Among the cognoscenti of Asher’s work, his activity seems to have overshadowed somewhat the artists actually on exhibit in the respective galleries – Buren, Guerrero and Metzler. Buren sent several pieces of striped fabric, painted at the edges and precut in various geometric, together with directions for installation. These portable pieces are conceived to be installed anywhere, not for a particular space. Both minimal and decorative, they interact effectively with the small windows and skylights of Thomas’ space. One fabric polygon fortuitously echoes the shape of the adjacent light form reflected from the skylight. The exhibit demonstrates once more that an artist can make his esthetic mark on any space with minimal means.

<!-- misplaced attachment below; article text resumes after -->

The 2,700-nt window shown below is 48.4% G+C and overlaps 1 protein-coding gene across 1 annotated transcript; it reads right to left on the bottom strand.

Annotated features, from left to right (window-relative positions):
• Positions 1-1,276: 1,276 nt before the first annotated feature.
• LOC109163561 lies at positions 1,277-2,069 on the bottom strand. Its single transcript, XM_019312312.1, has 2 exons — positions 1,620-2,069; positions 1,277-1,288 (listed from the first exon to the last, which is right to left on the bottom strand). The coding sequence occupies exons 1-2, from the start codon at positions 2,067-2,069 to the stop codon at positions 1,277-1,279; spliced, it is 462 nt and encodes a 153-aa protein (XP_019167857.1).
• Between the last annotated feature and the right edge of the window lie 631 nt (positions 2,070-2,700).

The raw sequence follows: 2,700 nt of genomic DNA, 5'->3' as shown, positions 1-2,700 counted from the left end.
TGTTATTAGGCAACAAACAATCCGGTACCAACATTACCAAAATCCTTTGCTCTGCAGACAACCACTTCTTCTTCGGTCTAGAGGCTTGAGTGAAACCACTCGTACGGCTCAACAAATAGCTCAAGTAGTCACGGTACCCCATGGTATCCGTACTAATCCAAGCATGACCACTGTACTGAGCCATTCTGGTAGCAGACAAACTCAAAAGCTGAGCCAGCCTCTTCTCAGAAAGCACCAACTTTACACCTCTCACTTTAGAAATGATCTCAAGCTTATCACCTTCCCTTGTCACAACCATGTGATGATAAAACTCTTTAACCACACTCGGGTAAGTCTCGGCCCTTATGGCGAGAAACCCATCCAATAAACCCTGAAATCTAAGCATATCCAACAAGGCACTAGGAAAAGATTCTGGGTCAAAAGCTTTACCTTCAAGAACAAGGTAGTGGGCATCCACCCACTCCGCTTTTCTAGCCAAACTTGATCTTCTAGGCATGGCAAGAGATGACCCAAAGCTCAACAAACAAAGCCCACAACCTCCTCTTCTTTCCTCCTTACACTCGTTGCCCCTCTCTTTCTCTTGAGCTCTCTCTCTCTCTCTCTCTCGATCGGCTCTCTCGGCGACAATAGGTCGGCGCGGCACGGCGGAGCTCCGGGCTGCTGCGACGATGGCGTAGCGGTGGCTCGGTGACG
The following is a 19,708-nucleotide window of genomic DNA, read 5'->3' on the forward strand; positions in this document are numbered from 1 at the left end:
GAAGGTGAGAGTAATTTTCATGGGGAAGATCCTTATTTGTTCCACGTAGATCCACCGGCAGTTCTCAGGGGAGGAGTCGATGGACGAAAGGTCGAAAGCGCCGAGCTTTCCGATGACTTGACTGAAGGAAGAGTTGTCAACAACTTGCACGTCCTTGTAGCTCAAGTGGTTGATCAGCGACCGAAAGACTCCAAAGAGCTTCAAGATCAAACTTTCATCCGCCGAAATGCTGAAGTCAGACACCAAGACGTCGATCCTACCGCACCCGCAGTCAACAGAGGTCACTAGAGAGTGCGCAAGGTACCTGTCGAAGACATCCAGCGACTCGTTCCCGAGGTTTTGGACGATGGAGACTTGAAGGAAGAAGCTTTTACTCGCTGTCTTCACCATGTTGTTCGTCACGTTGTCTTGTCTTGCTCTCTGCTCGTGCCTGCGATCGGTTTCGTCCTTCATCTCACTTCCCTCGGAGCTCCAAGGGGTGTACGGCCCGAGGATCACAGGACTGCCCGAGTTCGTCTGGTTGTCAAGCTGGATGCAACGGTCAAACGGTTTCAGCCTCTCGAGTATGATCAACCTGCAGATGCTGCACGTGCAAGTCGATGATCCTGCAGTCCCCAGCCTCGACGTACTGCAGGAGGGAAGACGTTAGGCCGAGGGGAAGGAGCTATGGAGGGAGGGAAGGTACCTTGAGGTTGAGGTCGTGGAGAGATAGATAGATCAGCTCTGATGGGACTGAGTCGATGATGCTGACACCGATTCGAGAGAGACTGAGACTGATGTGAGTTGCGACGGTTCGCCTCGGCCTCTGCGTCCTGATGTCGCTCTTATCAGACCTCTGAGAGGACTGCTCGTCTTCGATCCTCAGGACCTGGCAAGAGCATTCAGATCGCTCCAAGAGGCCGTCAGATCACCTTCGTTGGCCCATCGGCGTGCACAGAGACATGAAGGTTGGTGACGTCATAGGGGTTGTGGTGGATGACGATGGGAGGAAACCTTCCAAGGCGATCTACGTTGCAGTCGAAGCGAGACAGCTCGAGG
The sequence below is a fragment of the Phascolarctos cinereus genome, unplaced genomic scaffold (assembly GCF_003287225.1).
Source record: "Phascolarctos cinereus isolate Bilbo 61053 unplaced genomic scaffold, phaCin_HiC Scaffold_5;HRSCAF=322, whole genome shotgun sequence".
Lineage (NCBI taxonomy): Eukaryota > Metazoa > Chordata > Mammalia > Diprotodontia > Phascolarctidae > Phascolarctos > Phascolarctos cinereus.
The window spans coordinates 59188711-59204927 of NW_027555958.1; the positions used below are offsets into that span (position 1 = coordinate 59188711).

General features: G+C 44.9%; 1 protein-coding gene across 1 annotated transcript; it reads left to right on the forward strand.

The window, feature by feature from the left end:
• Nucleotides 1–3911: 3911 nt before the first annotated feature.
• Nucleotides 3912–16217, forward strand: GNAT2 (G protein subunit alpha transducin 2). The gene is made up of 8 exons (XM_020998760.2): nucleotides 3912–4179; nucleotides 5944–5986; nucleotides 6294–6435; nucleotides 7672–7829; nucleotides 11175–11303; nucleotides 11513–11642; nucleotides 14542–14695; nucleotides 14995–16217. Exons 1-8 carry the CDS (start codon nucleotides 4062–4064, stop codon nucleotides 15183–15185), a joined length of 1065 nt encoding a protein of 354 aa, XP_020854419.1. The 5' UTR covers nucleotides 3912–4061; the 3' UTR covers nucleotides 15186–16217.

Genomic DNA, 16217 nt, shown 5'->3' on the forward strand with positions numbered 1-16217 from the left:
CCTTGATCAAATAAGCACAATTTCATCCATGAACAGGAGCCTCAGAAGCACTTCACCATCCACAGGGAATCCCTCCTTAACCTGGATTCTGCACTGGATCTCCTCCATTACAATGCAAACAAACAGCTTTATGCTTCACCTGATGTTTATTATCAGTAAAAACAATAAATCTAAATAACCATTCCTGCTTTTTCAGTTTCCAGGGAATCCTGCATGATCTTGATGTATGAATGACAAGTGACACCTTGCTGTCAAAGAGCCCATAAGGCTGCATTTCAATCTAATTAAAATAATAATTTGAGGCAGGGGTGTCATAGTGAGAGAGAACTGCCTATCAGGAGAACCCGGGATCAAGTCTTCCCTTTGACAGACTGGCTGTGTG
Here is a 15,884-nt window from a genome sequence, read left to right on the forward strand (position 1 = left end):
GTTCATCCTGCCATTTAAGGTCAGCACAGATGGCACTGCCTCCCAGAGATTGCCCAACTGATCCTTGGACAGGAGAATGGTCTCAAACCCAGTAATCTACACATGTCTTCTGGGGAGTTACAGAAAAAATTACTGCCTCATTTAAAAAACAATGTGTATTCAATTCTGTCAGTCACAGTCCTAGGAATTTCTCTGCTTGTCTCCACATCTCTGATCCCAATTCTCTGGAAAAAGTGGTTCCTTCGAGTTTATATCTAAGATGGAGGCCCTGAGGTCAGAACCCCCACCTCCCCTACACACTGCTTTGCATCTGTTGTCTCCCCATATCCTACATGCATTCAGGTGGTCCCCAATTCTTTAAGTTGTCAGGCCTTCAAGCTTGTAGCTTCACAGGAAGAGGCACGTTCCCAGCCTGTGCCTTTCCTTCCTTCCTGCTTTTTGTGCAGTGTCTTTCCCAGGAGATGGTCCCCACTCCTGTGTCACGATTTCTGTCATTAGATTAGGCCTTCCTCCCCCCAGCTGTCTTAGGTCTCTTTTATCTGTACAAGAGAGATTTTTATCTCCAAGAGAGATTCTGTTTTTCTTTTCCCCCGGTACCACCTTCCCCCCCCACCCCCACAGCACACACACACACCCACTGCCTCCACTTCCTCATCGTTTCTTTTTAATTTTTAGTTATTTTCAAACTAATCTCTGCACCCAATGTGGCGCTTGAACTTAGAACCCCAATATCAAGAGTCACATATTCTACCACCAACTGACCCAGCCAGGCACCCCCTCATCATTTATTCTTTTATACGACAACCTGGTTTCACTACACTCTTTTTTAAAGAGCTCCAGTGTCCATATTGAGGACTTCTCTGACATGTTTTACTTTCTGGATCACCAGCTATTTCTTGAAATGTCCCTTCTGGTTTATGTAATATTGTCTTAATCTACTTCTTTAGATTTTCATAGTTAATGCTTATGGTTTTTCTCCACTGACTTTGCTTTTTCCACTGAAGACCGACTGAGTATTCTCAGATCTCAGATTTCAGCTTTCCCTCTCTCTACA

Guerrero exhibits a plaster-of-paris burst of Beethoven which he has “flocked” with bright orange sand. The object is kitsch, vulgar, confusing. Together with this object he shows a triptych of three black and white photographs of the bust, taken with a homemade pinhole camera. The resulting images are ghostly, difficult to discern, like so-called spirit photographs. A fourth photograph in color, a clear precise print, is equally bizarre. Somehow the glossy, slick reproduction of a ridiculous object lends it an air of credibility that is completely consistent with its actual material presence. The photographer Metzler in the second gallery has chosen images that relate with wry wit to Guerrero’s – a “bust” (nude women in swimming pool visible from the torso up) and ambiguous tracks in sand. Since these two artists did not know each other before the exhibition, the degree of their supportive interaction is remarkable. It is as if the situations which Asher set up to force new modes of interaction on the two dealers has subtly affected the content of their exhibitions.